Shop at Amazon US

Contributions

If you like the website and want to contribute to the running costs then please do so below. All contributions are most welcome.

PayPal - The safer, easier way to pay online.

The Geminids, arguably the most spectacular annual meteor shower of all takes place in December, with this year's peak occurring on the 13th. It is a superb shower, always reliable with many bright "shooting stars" and a peak zenithal hourly rate (ZHR) of over 100 meteors per hour, under ideal conditions. The Geminids are also known as the "Winter Fireworks" but they are not the only December meteors. Also worth looking out for are the Ursids. Although much less dramatic, with usually only about 10 meteors per hour, the Ursids have on several previous occasions shown significant bursts of intense meteor activity that may re-occur at anytime. This year's peak will occur on December 22nd.

Parent comet

The comet that sources and therefore responsible for the Ursid meteor shower is 8P/Tuttle (also known as Tuttle's Comet or Comet Tuttle). It has a period of 13.6 years and during the last perihelion on January 27, 2008 it was visible telescopically. The comet passed Earth at a distance of 0.25282 AU (37,821,000 km or 23,501,000 miles) on January 1, 2008 and anticipation was high that the 2007 and 2008 showers may produce much increased activity, but this was not to be. In the end only a small increase was noted.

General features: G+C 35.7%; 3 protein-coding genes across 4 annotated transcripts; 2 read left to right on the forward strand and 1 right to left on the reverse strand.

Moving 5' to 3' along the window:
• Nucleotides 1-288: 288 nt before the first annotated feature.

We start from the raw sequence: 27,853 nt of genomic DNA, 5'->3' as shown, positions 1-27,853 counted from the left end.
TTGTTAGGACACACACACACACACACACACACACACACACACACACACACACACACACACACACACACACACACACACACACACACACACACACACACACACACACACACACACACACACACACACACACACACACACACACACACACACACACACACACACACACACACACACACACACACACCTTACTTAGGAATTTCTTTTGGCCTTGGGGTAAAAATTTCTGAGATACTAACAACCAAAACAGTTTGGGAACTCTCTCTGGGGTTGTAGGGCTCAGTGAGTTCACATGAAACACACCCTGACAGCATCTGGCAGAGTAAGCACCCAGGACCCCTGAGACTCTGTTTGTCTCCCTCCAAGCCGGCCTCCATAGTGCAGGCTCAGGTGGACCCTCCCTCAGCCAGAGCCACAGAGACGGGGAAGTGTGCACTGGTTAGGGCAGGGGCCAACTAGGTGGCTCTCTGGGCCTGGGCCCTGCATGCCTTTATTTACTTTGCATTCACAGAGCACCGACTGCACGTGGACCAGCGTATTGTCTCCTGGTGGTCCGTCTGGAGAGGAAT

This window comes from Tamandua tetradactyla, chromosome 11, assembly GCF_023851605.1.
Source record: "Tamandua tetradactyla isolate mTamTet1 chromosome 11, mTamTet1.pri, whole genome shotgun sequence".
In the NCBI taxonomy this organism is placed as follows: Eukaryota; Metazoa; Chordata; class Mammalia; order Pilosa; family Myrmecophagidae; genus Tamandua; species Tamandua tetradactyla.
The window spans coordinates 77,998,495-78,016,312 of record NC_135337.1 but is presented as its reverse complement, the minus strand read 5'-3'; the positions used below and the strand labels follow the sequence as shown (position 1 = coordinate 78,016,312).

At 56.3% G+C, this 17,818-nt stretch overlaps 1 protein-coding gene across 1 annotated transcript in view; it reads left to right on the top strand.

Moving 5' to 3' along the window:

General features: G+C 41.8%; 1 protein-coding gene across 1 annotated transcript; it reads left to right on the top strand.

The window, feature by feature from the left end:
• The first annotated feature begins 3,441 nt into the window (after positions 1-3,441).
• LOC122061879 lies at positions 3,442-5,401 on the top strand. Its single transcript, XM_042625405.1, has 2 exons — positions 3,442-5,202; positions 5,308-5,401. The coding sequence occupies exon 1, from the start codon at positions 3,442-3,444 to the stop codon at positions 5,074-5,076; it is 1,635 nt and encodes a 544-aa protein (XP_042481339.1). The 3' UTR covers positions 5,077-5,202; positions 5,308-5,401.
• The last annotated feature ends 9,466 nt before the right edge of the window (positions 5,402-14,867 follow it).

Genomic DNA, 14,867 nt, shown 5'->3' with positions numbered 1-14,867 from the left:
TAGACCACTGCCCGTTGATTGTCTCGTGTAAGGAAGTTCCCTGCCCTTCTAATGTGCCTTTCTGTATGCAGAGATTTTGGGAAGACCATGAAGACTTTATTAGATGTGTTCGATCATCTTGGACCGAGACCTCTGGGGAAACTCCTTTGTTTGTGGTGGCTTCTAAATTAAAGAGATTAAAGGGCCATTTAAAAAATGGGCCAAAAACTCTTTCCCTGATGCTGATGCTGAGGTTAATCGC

Radiant

The radiant for the Ursids meteors is located in the far northern constellation of Ursa Minor, "The Little Dipper". With a declination of +76 degrees, the Ursid radiant is circumpolar from most northern sites and conversely fails to rise from most southern sites. It is positioned just a few degrees northwest of Kochab (β UMi).

Ursids Radiant and Star Chart

Ursids Radiant and Star Chart - pdf format

What to expect

The best two nights to look for the Ursids are on December 21/22 and 22/23. For this year's event, the Moon won't significantly interfere. The phase is waxing gibbous at time of peak activity and the Moon will set in the early hours of the morning. Normally the Ursids ZHR is about 10, although there have been at least two major outbursts in the past 70 years, in 1945 and 1986. During an outburst the ZHR can jump to at least 50, propelling the shower into the realms of some of the better annual meteor showers of the year.

When observing meteors, as always, wrap up warm (especially if its very cold) and look towards the general area of sky where the radiant is. Since the meteors can streak through the sky many degrees from the radiant, it's better not to look directly at it. To confirm an Ursid, trace back the meteor and it should go all the way back to the radiant.

Ursids 2012 Data Table

Meteor shower nameUrsids
Radiant ConstellationUrsa Minor
Dates17th December -> 26th December
Peak Date22nd December
RA (J2000)14hr 28m
DEC (J2000)+76d
Speed (km/s)33
ZHR 10 (occasionally up to 50)
Parent8P/Tuttle (comet)